VANCOUVER -- Brent Sutter had a short but revealing answer yesterday when he was asked about the status of Steve Downie for a world junior semi-final tomorrow night.
"He's fine,"Sutter said. "He's Steve Downie."
The implication was clear -- it would require much more than a flagrant elbow on the part of U.S. defenceman Jack Johnson late in Canada's 3-2 victory on Saturday night to keep Downie out. Downie told the gathered reporters at a waterfront hotel he will be ready to go against the winner of tonight's quarter-final between Finland and Sweden.
"It was an elbow to the chops, and he did not get me full-on, but he sure got me," Downie said. "I did not see (a replay of the incident). Hey, stuff like that happens. I'm good to go."
That Downie and determination are constant companions is no surprise to those who have watched him play. Canada assistant coach Craig Hartsburg, much to his dismay, learned the Downie lesson during the OHL playoffs last season. Hartsburg coaches the Sault Ste. Marie Greyhounds and in the first round, his club held 3-0 lead over Downie and the Windsor Spitfires. But the Spits won the next four games, becoming the first OHL team in 17 years to erase a 3-0 deficit. Downie, who would go on to be picked 29th overall by the Philadelphia Flyers and later be traded to the Peterborough Petes by Windsor, was excellent. He had a point on each of the Spits' four game-winning goals.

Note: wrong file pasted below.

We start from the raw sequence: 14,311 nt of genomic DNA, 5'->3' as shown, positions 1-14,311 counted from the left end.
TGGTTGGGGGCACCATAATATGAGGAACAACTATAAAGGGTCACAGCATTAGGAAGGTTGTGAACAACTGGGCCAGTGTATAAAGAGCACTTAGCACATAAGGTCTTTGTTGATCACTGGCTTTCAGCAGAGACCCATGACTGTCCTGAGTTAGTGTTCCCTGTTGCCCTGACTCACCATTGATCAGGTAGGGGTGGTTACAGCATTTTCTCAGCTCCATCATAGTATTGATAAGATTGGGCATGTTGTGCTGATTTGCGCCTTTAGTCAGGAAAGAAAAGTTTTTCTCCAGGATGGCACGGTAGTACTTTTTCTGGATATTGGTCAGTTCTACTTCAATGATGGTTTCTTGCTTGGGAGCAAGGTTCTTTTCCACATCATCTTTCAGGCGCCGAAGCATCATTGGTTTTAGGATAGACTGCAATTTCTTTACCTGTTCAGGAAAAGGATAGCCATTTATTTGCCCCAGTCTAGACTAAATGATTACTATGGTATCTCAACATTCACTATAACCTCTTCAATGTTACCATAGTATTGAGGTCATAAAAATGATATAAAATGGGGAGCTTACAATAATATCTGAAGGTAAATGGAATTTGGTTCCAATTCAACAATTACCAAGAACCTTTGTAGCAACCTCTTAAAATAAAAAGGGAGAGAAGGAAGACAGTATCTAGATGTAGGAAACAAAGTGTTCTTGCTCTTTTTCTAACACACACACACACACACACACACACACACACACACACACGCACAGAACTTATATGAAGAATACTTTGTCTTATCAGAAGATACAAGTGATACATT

"Once the desperation kicked in, the bigger the game and the bigger the moment, he stepped up," Hartsburg said. "Every other team in the league hates him, but when he is on your team, you just know the importance of what he is going to bring. It's what he is doing now. It's almost like he gets on a mission where he is just going to get something done."
Downie began the tournament down the pecking order among Canada's forwards but has emerged as one of the team's most consistent performers up front, along with linemate Dustin Boyd.
Downie has one goal and four assists, kills penalties and plays on the power play. All the while, he's cruising the ice, thinking of throwing his next big hit or knowing just what to say to throw off an opponent.
Downie personifies the ideal player in the mind of Sutter, who loves, as he puts it, Downie's "junkyard dog mentality."
"That's the way I like to play and I am going to keep playing that way the rest of my life," Downie, an 18-year-old native of Queensville, Ont., said.
"I am not really concerned about what role I am going to play. I am just happy to be here and give it all I got."
Hartsburg will have to go back to disliking Downie once the two are back in the OHL. But that only comes from having a large dose of respect for the kid.
"He would do absolutely anything on the ice to win a hockey game," Hartsburg said. "Sometimes maybe he goes over the edge, but at the same time his heart is in the right spot."